When you have a lot of extra men, you have some lee way with tactics.

35. Na5+ 

White uses his check.


Diving behind the pawns is natural, but this lets White off a bit. If I had played Kd7 instead the game would be over – White has no more checks, and no way to stop the back rank mate.


36. Nbc6+ 


A sacrificial fork that picks up my rook, but brings the game closer to the endgame. The less pieces are left on the board, the more overwhelming my extra piece will be.

bxc6 37. Nxc6+ Kb7 38. Nxd4 Ne3 39. Rb2+ Ka8


A lot of wood has come off the board, and now the only way White can win is if he somehow arranges Nc7 (my bishop is currently watching that square). He tries to make it happen.

40. Ne6

If my bishop steps off the wrong diagonal, then Nc7# will follow. This is my last chance to make a mistake.



Not today! I play the absolute strongest move in the position.

Remember White’s weak back rank? It’s still weak which makes this move so powerful.

White can’t avoid the rook trade. If he steps aside, then Rb1# is checkmate. If he takes my unprotected bishop, then I play Rxb2, taking his rook. So the trade is on. White resigned here rather than play a hopeless endgame with a knight vs knight + bishop, and he has two pawns but I have three.

So today we have a Stonewall Attack, beaten by using knights on e4. The knights on e4 can be a powerful weapon against the Stone Wall.

Drunk vs Tarrasque


The tarrasque is a gigantic lizard-like creature which exists only to eat, kill, and destroy. In most campaign settings, only one tarrasque is said to exist on each world. The tarrasque has a low intelligence and cannot speak. It is neutrally aligned, for despite its violent and savage nature, it lacks the mental capacity to choose between good and evil.

1. e4 e6 2. d4 d5 3. Nd2

Here we have the Tarrasque variation of the French Opening.


The tarrasque knight – camped on d2 – gives White a lot of flexibility. He delays the advance of his e-pawn to e5, doesn’t block the option of c3, and waits for Black to make his move. The kind of opening that positional players enjoy; lots of movement, lots of manouvering, and patient, patient, play to get an advantage.

But White’s strategy does not consider that Black might be slightly drunk.


Provoking the advance of White’s e-pawn. Black has something in mind.

4. e5 Nfd7


Here Black has a “tarrasque” of his own – the knight on d7. The position looks positively advantageous for White, he has a big space advantage. But where one side sees an advantage the other side sees an opportunity. White’s ambitiously advanced pawn is within striking range of “our” tarrasque. Whereas our own timid e-pawn is safely tucked at the back.

5. Bd3

Now White is asking for it, because this bishop is too beautifully placed.



The classic counterattack.

6. c3

And White calmly defends.



“We need more teeth” – cheesily uttered in Jurrasic World.

Black is putting a lot of pressure on d4 and there might even be a queen on b6 soon.

7. Ne2

And White is, supremely determined to hold the line.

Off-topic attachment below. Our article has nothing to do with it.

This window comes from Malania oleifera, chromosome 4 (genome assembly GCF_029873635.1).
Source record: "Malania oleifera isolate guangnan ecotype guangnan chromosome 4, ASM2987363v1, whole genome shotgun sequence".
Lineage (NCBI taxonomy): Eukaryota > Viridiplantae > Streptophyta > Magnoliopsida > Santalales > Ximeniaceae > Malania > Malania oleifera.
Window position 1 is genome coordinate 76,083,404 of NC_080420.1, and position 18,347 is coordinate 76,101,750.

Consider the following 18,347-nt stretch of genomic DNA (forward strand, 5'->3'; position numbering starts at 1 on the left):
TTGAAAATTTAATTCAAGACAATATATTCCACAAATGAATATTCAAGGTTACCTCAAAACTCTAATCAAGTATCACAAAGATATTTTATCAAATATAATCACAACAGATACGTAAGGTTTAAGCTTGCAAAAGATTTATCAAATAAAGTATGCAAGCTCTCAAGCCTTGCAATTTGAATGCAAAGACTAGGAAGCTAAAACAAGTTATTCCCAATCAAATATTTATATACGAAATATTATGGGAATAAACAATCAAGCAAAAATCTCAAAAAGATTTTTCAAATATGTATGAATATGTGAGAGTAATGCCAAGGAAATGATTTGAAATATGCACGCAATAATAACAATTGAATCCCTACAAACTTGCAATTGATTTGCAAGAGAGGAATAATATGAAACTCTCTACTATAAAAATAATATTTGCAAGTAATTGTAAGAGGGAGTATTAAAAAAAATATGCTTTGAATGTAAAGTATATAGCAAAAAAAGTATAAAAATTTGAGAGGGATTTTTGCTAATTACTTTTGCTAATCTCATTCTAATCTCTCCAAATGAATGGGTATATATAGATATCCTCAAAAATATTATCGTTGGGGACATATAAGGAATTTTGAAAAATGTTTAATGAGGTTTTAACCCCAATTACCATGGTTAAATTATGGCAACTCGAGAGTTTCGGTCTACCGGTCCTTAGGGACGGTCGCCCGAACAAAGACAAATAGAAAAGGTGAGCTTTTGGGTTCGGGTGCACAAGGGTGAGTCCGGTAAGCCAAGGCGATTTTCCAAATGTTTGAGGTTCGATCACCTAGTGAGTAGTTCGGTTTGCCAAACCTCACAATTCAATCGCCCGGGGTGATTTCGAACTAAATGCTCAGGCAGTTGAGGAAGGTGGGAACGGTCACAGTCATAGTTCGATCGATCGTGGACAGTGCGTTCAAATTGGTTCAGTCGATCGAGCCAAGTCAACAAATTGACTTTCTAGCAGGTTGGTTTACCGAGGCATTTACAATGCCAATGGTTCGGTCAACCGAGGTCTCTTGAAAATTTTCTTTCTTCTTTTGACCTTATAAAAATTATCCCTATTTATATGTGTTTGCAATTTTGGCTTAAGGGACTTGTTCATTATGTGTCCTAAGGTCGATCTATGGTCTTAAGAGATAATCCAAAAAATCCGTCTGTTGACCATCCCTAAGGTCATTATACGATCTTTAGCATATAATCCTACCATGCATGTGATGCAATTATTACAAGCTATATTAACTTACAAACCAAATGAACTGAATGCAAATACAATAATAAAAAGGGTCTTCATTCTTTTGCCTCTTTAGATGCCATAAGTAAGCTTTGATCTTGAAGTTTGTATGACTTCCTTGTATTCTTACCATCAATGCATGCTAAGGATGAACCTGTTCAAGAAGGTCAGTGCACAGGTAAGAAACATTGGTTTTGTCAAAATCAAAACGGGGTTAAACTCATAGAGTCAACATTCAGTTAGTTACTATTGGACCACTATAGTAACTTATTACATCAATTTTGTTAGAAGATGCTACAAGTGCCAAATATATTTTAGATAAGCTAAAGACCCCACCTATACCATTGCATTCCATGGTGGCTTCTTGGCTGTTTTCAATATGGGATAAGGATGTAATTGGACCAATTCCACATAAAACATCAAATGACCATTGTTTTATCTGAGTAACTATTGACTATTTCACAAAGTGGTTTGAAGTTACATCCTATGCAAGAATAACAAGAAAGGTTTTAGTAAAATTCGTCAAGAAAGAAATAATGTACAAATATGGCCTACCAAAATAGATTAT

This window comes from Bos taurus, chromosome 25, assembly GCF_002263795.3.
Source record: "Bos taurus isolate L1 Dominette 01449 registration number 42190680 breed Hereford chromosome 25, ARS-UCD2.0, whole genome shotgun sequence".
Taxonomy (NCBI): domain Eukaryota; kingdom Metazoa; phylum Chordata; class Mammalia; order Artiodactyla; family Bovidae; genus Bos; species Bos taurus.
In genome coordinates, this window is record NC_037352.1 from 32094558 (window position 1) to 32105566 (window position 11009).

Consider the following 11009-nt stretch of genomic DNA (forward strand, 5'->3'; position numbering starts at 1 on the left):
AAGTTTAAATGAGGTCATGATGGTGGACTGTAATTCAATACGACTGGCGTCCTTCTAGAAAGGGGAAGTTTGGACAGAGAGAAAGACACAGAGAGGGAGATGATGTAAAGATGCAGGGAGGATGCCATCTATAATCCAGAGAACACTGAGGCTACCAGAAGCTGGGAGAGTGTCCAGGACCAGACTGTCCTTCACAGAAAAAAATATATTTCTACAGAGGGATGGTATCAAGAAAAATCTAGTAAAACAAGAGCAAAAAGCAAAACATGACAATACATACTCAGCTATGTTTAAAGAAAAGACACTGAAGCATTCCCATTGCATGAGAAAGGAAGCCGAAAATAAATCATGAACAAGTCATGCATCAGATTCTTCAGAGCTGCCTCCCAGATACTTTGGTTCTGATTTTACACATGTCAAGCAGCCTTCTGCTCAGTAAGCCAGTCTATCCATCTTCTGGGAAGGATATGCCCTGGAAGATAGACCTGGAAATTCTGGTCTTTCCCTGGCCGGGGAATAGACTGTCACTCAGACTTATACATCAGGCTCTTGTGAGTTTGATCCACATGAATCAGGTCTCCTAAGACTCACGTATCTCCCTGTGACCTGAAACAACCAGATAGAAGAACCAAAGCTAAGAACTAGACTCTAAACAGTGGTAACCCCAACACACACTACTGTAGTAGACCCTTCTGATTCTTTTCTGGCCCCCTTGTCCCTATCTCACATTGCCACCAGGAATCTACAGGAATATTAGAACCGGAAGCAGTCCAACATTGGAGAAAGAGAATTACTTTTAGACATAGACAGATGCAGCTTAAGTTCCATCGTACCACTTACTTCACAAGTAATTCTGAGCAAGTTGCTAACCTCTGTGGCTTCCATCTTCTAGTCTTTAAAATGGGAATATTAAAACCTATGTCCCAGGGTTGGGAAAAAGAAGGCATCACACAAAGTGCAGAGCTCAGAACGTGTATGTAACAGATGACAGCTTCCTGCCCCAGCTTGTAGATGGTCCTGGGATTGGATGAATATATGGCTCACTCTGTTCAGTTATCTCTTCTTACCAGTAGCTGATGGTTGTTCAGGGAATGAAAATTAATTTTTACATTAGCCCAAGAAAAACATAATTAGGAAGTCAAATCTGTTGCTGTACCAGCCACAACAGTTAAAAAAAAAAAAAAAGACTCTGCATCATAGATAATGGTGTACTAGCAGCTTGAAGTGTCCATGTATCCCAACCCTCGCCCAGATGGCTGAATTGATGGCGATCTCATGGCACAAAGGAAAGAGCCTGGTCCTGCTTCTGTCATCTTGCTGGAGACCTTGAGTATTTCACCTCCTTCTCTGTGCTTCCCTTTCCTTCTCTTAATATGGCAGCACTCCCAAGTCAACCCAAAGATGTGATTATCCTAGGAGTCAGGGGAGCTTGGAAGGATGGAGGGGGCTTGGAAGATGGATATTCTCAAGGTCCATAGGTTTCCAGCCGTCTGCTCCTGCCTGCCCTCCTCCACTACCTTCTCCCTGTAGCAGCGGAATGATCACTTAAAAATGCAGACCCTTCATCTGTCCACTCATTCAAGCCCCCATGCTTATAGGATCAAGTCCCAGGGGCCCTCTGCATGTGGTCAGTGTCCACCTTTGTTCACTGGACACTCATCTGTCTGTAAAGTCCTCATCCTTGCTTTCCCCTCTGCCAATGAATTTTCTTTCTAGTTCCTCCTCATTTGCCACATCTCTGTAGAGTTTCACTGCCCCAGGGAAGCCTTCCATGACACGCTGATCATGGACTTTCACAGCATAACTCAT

second Tarrasque knight – unusually moved to e2, avoiding the routine trip to f3. Just like the first knight, White doesn’t block his f-pawn. He wants to start a very big pawn chain franchise.


Black is now attacking a second target. This time, the head of the pawn chain.

8. f4

So White defends, and calmly asks, Where is your God now?


Look at all the space he’s got. A fully defended pawn chain, a strongly placed light squared bishop. In fact, White is already anticipating future growth. He will accept trades on e5 and d5, then shuffle his tarrasques to strategic squares. And then squash Black with the monsters he created.

This is White’s dream position: cxd4 9. cxd4 Be7 10. 0-0 0-0 11. Nc3 fxe5 12. fxe5 b6 13. Nf3 Bb7


In this position, which didn’t happen in the game, White has all the trump cards. His pieces are well placed, there is no attack on his pawns. Black’s kingside is under pressure, black’s pieces lack scope. All this is the result of White’s early space advantage. The tarrasque is ready to step out of his lair, and stomp on the world.

cxd4 9. cxd4

The first set of trades go strictly according to plan. White has broken the siege on d4.


fxe5 10. fxe5

But the second set of trades is happening too soon. What is Black playing at?


By failing to insert Be7 first, is Black forfeiting the right to castle? The open f-file means that White can 0-0 first, which will then prevent Black from doing the same.

Well there’s a good explanation for it. Black is drunk. And in a state of inebriation, the next move to play is…



Bring it on we’re not afraid of losing our knight for a measly pawn! Never mind that a pawn is worth one whereas a knight is worth three. Right now we can even count up to potato. This tarrasque is not going to develop.

11. Nxd4

White is forced to accept the gift. And the point is revealed – White’s knight has been distracted from the defence of g3.

Why the hell is g3 important? Black hasn’t even attacked it the whole game! Well because…



Oh crud.

12. g3

White would have preferred his knight to go to g3. Pawn on g3 weakens the kingside, and oops. One tarrasque knight is loitering in a danger zone.



Snapped up by the queen. And now, it is Black who has the advantage, simply being one pawn up and no pieces down and White’s king safety has been blown to bits.

13. Nf3 

White uses his second Tarrasque to evict the queen. Cute.



I’m not going home! The party has just started…

Get me another.

14. Bd2


White shields the check. But he missed something…